Updated: 05/16/2017
By Montana Rangel Apr 13, 2017

What is the Feingold hypothesis? It’s the main principle of the Feingold Diet, but we wanted to know more.We delved head first into the food list, potential side effects, and scientific research. Plus, the diet plan’s been around for decades, so we read the thoughts of hundreds of dieters. Then, we put it together to give you the facts you need.

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What is The Feingold Diet?

To start off, the Feingold Diet is a program designed to help kids with ADHD; in fact, its nickname is the ADHD Diet. The diet eliminates certain chemicals and food additives which may exacerbate learning disabilities in children. Some studies have been done finding that benzoate preservatives and artificial food coloring promote hyperactive behavior in young children. This diet lists food additives to avoid, such as Red No. 40, Yellow No. 5, Green No. 3 and Blue No. 2.

The diet was created by Benjamin Feingold after a study was conducted in the 1970’s which appeared to connect food additives with hyperactivity. The diet doesn’t so much limit food items as it does food items with harmful additives. You can find information on this diet online. We like what we see so far from dieter reviews at first glance.

Effectiveness – “Does It Work?”

The first issue we wanted to tackle was the effectiveness of the Feingold Diet. “The first thing you think about when you read up on this diet is effectiveness,” said our Research Editor, “especially when it’s geared towards children.”

“We made the changes that were suggested, but found no effect on our child’s behavior,” said one review.

“We did this program for five years. The improvements we save only occurred after we eliminated everything from our child’s diet except rice. It’s not Feingold success to eliminate everything you eat and then say, see, it works,” said another.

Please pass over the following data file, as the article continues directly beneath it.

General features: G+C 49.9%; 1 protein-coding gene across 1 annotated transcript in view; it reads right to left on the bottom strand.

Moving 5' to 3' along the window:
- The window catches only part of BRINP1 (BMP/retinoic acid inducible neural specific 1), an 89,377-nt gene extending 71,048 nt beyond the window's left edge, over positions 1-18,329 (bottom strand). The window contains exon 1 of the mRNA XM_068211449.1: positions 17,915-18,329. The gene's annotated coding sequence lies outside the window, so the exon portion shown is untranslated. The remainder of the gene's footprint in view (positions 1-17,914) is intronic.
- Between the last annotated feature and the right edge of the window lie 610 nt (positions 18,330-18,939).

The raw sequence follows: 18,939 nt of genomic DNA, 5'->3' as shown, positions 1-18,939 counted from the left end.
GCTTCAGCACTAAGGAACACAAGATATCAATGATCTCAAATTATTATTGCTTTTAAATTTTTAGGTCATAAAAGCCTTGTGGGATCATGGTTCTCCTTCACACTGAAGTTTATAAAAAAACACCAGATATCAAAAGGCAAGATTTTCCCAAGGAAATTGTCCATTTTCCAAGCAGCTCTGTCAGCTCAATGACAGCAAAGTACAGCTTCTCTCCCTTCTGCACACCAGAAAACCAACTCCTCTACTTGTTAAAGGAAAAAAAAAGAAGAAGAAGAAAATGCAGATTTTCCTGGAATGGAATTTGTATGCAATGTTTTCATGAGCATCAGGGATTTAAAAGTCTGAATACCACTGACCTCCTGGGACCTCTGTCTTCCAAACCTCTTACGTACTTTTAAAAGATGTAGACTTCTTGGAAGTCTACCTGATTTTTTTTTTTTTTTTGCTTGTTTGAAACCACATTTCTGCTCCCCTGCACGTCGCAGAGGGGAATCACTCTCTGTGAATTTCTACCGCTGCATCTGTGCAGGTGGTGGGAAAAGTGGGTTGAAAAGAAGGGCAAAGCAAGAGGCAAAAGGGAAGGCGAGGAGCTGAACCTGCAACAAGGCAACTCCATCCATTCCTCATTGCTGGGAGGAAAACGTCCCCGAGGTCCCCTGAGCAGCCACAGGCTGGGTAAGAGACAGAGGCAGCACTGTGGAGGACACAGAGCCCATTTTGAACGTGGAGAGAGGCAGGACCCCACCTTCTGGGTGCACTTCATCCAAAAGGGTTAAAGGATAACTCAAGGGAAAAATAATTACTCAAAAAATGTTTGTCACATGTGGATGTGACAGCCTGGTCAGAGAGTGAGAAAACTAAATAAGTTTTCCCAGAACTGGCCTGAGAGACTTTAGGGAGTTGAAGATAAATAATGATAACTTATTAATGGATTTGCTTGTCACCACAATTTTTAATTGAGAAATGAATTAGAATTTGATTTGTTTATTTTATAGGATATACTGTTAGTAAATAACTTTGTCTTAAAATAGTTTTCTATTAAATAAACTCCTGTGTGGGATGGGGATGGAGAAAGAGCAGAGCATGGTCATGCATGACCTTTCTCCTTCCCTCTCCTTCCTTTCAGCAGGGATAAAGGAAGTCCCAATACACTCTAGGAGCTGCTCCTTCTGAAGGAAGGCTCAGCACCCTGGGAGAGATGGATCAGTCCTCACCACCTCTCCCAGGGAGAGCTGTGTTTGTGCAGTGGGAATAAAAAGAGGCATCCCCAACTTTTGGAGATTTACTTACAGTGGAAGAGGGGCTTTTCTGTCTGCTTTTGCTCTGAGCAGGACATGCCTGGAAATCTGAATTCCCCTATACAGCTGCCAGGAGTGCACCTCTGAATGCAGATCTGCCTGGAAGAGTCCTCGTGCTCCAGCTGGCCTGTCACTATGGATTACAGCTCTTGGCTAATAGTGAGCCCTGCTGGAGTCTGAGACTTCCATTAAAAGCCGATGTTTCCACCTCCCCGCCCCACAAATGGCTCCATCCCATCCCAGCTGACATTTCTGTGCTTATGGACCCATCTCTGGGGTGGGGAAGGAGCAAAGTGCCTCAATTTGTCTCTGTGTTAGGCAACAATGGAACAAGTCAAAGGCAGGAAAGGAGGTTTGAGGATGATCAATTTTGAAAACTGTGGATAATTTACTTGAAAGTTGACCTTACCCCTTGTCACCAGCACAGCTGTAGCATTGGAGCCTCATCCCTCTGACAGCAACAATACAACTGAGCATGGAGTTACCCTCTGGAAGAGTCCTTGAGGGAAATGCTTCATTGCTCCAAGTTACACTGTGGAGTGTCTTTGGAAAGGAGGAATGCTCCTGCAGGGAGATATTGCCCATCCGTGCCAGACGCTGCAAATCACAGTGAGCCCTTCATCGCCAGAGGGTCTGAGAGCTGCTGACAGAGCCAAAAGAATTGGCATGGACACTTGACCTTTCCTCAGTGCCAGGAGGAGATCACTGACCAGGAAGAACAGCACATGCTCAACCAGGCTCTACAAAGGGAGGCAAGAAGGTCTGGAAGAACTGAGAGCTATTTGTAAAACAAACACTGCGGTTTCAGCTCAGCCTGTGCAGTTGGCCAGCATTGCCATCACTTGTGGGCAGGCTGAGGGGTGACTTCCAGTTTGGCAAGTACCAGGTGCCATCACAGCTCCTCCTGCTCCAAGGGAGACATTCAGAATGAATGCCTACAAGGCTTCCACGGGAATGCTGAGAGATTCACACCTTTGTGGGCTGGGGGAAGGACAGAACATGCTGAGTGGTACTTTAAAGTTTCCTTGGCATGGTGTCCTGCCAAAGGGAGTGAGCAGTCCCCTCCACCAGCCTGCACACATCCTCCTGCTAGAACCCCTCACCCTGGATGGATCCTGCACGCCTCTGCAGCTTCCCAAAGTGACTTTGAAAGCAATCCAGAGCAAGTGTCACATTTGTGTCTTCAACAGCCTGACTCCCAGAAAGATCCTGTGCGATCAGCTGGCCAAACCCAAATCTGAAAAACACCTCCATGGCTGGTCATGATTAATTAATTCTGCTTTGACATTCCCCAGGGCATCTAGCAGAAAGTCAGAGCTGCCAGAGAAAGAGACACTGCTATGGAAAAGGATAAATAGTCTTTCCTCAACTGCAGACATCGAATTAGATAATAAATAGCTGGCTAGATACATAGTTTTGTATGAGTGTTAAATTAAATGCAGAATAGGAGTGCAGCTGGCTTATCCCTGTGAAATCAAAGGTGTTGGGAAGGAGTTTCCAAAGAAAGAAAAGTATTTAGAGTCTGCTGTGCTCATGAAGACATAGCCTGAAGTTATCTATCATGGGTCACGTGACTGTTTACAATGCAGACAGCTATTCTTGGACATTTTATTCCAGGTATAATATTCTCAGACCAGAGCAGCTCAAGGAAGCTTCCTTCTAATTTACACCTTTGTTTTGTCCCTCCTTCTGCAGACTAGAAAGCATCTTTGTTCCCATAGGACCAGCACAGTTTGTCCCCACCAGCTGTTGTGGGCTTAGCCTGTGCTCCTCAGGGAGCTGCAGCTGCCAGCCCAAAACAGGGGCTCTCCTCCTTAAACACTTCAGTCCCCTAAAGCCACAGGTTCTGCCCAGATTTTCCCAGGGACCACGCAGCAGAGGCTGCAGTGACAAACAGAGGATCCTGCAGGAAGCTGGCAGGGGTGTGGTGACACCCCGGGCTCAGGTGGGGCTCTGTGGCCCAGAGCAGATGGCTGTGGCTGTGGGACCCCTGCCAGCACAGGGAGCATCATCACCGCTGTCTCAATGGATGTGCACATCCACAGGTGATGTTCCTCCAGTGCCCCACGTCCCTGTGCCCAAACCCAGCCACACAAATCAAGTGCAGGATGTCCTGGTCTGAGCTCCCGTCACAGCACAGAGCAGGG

There is no shortage of positive reviews out there, “This diet has been a life changer for my family ever since 1996.”

Feingold Diet Food List – “Restrictive?”

The second issue we found with the Feingold Diet was with food restriction. It claims you can eat anything you want, as long as it doesn’t have harmful additives, but in today’s world that seems virtually impossible. “I’m at a loss as to what to give my ADHD four-year-old. All the fruits that he loves are all forbidden. He is a slave to routine and refuses to eat breakfast without his daily dose of strawberries, blueberries, and bananas,” said one concerned reviewer.

“It is VERY difficult to follow this diet in a family where only one child might need it. Personally, I believe that following your kid around and critiquing every morsel of food that goes into his mouth, drives everyone crazy,” said another.

There’s always a positive to every negative, “We started this last Thursday and today, Tuesday, we’ve already seen tremendous improvement in his ability to focus and stay on task. He, also, doesn’t fidget as much and he’s calmer,” raved one parent.

In all of our years of experience we can safely say that it only takes one small glitch to completely ruin the chances for real results. If the Feingold Diet is ineffective or too restrictive, it could be a huge obstacle.

The Science – “Evidence on Efficacy?”

The research here is rather contradictory. Although there have been studies backing this diet, one more recent study appeared to debunk some of this research. It concluded, “research has not validated the Feingold hypothesis…diet modification should be questioned.” The evidence here seems to be mixed, and while there is nothing concrete, there is some research showing that children who are genetically predisposed to specific food coloring will benefit from this diet, but the evidence is weak.

The Bottom Line – Does the Feingold Diet Work?

Whether it works or not, there are enough positive reviews from dieters and parents who say that does. We do love the idea behind it, and the outpouring of positive comments is a plus. We like that there’s an eating plan focused on children. But, our concerns relate to its effectiveness for adults. There’s little information showing it works for older individuals.

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Dietspotlight Author
About the Author:

Montana Rangel holds both Associate of Arts and Associate of Science degrees. She is currently completing her Bachelor of Science degree in Public Health. For the past three years, she’s dedicated her time to researching whole foods, healthy nutrition, and healthy lifestyle choices.

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